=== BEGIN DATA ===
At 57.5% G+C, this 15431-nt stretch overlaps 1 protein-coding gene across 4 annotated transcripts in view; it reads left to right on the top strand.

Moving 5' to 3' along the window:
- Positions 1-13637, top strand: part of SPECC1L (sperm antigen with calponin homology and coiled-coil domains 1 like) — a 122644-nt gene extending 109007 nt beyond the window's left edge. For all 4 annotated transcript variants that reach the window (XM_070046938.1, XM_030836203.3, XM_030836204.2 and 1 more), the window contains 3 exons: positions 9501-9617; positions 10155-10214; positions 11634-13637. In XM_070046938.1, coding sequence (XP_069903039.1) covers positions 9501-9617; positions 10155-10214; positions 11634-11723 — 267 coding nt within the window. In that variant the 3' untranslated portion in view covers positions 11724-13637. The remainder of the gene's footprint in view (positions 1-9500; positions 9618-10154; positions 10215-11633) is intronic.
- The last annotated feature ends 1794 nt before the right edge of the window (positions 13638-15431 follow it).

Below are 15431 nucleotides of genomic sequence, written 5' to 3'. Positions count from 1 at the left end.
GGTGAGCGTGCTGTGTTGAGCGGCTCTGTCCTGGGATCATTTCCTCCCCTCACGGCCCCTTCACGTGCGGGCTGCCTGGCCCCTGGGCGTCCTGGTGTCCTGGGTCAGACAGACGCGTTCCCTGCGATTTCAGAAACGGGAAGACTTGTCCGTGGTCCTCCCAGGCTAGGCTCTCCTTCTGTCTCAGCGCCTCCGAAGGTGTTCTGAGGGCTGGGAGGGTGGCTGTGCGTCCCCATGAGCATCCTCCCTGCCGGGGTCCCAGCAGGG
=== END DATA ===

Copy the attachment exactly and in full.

At 57.5% G+C, this 15431-nt stretch overlaps 1 protein-coding gene across 4 annotated transcripts in view; it reads left to right on the top strand.

Moving 5' to 3' along the window:
- Positions 1-13637, top strand: part of SPECC1L (sperm antigen with calponin homology and coiled-coil domains 1 like) — a 122644-nt gene extending 109007 nt beyond the window's left edge. For all 4 annotated transcript variants that reach the window (XM_070046938.1, XM_030836203.3, XM_030836204.2 and 1 more), the window contains 3 exons: positions 9501-9617; positions 10155-10214; positions 11634-13637. In XM_070046938.1, coding sequence (XP_069903039.1) covers positions 9501-9617; positions 10155-10214; positions 11634-11723 — 267 coding nt within the window. In that variant the 3' untranslated portion in view covers positions 11724-13637. The remainder of the gene's footprint in view (positions 1-9500; positions 9618-10154; positions 10215-11633) is intronic.
- The last annotated feature ends 1794 nt before the right edge of the window (positions 13638-15431 follow it).

Below are 15431 nucleotides of genomic sequence, written 5' to 3'. Positions count from 1 at the left end.
GGTGAGCGTGCTGTGTTGAGCGGCTCTGTCCTGGGATCATTTCCTCCCCTCACGGCCCCTTCACGTGCGGGCTGCCTGGCCCCTGGGCGTCCTGGTGTCCTGGGTCAGACAGACGCGTTCCCTGCGATTTCAGAAACGGGAAGACTTGTCCGTGGTCCTCCCAGGCTAGGCTCTCCTTCTGTCTCAGCGCCTCCGAAGGTGTTCTGAGGGCTGGGAGGGTGGCTGTGCGTCCCCATGAGCATCCTCCCTGCCGGGGTCCCAGCAGGG